Review: The Marvels

Simply Marvelous

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I wasn't sure what to think going into The Marvels. While I was a strong supporter of Brie Larson as Captain Marvel, the eventual eponymous film that we got and the uneven use of her in subsequent appearances had me uncomfortable. That said, Iman Vellani and Teyonah Parris played Kamala Khan and Monica Rambeau on Disney+'s Ms Marvel and WandaVision respectively, and both were part of shows that filled me with excitement and did not disappoint.

Let me start by addressing the Mr. Fixit in the room (that's Grey Hulk's pseudonym... Grey Hulk is an evil version of The Hulk... okay I'll stop). There's a lot of noise about "Marvel Fatigue" and people calling folks on social media "simps" and "shills" for liking Marvel films and television. I'd be lying if I didn't say the films and television were uneven. Some are amazing (Captain America: Winter Soldier and Loki) and some are not so great (Thor: The Dark World, Ant-Man & the Wasp: Quantumania, and the seldom-mentioned Eternals). Now, when I say not great, that doesn't mean bad -- there are things to enjoy in them (yes even The Dark World) and people should be allowed to enjoy them without catching flack. But a big problem, especially going into this most recent "phase", has been an apparent lack of planning. To be fair to Marvel, there was a huge explosion in demand for the content, a world-changing pandemic that reshaped the entire media landscape, and a bunch of strikes and labour disruptions that, well, also changed the media landscape. It's a different world now than it was when Iron Man was released in May of 2008.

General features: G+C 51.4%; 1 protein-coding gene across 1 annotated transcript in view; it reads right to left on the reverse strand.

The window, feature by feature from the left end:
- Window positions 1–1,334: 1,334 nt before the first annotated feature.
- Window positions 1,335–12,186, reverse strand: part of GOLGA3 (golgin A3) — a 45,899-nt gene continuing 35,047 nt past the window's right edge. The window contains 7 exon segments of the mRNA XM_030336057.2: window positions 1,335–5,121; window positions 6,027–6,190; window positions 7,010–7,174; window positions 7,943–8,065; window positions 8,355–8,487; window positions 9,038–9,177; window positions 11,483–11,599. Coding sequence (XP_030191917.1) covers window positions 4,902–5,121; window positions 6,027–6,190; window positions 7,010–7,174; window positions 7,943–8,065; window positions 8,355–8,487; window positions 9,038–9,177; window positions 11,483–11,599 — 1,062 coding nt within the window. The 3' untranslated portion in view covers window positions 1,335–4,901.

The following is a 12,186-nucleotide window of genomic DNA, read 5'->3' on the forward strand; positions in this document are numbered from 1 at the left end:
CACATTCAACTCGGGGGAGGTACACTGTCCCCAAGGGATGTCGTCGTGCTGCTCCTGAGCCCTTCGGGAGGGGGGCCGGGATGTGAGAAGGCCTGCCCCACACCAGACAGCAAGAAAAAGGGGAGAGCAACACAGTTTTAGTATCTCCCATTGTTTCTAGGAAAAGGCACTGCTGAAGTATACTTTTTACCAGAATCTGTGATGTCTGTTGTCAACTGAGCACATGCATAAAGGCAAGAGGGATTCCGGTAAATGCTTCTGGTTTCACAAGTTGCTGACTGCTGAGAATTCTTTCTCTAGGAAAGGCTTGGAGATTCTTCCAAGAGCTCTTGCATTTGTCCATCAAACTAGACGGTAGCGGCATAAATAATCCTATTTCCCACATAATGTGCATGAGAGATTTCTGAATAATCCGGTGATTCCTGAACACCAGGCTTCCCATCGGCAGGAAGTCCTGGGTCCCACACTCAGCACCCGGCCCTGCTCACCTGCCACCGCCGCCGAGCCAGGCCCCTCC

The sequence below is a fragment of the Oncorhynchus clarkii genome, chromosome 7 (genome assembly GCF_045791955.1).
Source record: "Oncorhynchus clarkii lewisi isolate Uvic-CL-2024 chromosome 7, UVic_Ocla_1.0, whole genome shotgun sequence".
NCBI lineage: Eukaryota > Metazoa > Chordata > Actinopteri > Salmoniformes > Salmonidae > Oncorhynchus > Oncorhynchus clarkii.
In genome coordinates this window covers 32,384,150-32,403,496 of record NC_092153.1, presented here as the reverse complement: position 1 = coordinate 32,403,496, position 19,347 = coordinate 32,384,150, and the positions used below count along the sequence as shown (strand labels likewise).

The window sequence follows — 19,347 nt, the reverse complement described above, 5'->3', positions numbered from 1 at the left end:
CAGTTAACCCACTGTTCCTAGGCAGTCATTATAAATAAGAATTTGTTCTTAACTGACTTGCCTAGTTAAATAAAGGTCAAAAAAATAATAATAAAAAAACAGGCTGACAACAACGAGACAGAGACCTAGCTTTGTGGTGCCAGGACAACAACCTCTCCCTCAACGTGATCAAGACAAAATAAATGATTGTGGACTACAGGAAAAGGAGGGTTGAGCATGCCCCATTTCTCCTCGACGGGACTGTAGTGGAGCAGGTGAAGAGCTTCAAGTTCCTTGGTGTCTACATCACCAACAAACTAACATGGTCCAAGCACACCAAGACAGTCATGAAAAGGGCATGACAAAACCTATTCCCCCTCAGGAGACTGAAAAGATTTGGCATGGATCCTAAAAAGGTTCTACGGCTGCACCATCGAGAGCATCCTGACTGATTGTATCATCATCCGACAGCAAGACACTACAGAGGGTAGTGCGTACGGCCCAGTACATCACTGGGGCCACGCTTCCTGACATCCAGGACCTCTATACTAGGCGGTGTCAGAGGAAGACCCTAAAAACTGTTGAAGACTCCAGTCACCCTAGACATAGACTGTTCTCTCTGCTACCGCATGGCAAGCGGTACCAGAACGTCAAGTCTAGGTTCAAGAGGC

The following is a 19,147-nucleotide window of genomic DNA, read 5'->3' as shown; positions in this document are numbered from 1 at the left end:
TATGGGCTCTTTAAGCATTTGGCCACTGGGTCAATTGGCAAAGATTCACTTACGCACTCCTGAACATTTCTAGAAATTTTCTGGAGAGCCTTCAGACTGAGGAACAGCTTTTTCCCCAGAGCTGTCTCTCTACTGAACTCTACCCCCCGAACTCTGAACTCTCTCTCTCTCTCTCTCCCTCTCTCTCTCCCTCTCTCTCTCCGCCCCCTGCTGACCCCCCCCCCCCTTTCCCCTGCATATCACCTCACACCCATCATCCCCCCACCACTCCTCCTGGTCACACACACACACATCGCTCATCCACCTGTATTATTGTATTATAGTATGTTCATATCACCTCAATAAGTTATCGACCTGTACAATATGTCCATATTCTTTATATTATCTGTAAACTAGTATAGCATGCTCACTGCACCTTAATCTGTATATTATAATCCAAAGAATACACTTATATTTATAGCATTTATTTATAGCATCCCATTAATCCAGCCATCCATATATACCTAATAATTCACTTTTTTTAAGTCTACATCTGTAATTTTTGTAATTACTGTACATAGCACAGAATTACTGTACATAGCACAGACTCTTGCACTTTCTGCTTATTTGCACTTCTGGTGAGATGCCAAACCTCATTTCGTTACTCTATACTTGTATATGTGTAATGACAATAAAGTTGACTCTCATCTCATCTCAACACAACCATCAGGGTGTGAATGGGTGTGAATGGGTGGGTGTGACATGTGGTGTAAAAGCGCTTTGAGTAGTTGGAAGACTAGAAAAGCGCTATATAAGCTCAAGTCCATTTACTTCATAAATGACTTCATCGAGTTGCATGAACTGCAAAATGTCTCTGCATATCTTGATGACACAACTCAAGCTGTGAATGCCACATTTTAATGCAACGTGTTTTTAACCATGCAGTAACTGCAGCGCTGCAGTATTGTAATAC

A post-Infinity Saga question was: where are they going from here? The answer was the Multiverse for a couple of reasons. When the films started, they were in a pre-Fox buyout, pre-Sony bargain. The biggest and best characters of Marvel were locked away behind licensing deals keeping Marvel out, so they built an empire using, let's be honest, a lot of second stringers. Not bottom of the barrel characters, but many (with the exception of Cap) not the top of mind when asked about Marvel comics. Realities changed and Disney became an all-consuming behemoth (for good or bad) and regained control over these lost entities.

Now how does that tie into this movie? After the first big arc, the films have been confusing and difficult to tie into a cohesive universe. One of the big appeals of the Marvel Cinematic Universe films over the disjointed DC films was the lighter tone and the unified story vision (a vision that developed when the ball was already in the air, so it's honestly a miracle Marvel stuck the landing). We had Spider-Man: No Way Home, which had some great fan service but left people confused, we had Dr. Strange in the Multiverse of Madness by one of my favourite filmmakers (Sam Raimi) that also had great fan service but also left a lot with a bad taste (and the feeling Wanda Maximoff got did dirty), and you had Thor: Love & Thunder, which sort of felt like Taika Watiti (another of my favourite filmmakers) may have been having too much fun and made something a bit too much for himself that didn't connect with the fans.